TUESDAY, May 15, 2018 — The prevalence of electronic cigarette (e-cigarette) ever use increased among U.S. adults from 2014 to 2016, according to a research letter published in the May 15 issue of the Journal of the American Medical Association.
Wei Bao, M.D., Ph.D., from the University of Iowa College of Public Health in Iowa City, and colleagues estimated the prevalence of ever and current e-cigarette use in 2014, 2015, and 2016. Data were analyzed for 101,175 National Health Interview Survey 2014 to 2016 participants aged 18 years or older.
The researchers observed a significant increase in the prevalence of ever use of e-cigarettes from 2014 to 2016 (12.6 percent in 2014, 13.9 percent in 2015, and 15.3 percent in 2016; P for trend < 0.001). A significant increase was seen in almost all subgroups. From 2014 to 2016 there was a decrease in the weighted prevalence of current e-cigarette use (3.7 percent in 2014, 3.5 percent in 2015, and 3.2 percent in 2016; P for trend = 0.02). For individuals aged 65 years or older, women, non-Hispanic whites, low-income participants, and current cigarette smokers, the decrease was significant. Among former smokers and never smokers, the prevalence increased significantly.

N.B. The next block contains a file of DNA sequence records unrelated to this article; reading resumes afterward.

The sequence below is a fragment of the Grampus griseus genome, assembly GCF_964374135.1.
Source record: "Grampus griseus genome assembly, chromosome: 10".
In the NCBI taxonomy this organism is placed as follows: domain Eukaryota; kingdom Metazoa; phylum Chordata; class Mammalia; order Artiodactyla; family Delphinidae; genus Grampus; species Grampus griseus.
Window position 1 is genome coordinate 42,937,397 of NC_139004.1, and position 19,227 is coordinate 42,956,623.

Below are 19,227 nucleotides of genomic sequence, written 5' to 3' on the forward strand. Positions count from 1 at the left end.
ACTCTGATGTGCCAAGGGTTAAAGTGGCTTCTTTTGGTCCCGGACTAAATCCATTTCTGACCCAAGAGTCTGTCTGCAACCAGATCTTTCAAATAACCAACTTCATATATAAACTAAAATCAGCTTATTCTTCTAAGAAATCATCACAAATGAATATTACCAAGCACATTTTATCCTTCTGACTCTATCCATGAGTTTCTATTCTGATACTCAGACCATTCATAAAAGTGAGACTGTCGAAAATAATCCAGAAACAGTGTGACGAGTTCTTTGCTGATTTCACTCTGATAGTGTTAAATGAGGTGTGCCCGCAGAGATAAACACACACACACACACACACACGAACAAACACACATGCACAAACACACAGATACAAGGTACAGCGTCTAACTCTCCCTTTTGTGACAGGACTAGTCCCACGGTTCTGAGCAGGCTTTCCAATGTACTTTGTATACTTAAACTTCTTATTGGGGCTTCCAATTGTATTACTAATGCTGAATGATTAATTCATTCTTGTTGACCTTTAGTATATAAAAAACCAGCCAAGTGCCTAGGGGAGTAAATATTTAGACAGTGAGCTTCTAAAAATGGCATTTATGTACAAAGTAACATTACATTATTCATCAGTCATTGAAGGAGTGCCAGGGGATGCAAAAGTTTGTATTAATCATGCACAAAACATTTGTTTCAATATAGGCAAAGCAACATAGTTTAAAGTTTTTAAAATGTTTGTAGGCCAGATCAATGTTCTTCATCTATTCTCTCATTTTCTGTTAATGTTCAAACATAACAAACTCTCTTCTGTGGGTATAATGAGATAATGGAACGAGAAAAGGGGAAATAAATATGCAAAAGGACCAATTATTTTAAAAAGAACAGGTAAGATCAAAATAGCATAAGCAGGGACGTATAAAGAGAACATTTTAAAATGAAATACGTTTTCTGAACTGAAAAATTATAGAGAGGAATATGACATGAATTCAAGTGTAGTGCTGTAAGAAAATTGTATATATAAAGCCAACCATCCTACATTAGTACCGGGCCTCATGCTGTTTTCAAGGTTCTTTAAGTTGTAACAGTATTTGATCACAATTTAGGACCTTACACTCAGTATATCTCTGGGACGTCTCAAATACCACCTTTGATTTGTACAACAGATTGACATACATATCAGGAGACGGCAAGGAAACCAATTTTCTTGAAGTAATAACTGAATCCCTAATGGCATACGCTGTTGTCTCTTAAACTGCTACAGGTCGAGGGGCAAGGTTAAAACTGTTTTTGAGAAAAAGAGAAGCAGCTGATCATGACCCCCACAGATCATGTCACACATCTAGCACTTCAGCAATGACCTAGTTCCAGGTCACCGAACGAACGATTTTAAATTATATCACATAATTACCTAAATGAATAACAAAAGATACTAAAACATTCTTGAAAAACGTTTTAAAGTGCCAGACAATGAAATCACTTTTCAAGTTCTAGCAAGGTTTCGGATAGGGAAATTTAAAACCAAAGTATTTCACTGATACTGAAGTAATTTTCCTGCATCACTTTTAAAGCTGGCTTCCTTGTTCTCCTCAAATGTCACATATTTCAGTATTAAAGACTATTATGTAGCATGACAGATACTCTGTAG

“In this study, current use of e-cigarettes declined among current smokers but increased among former smokers,” the authors write.
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Posted: May 2018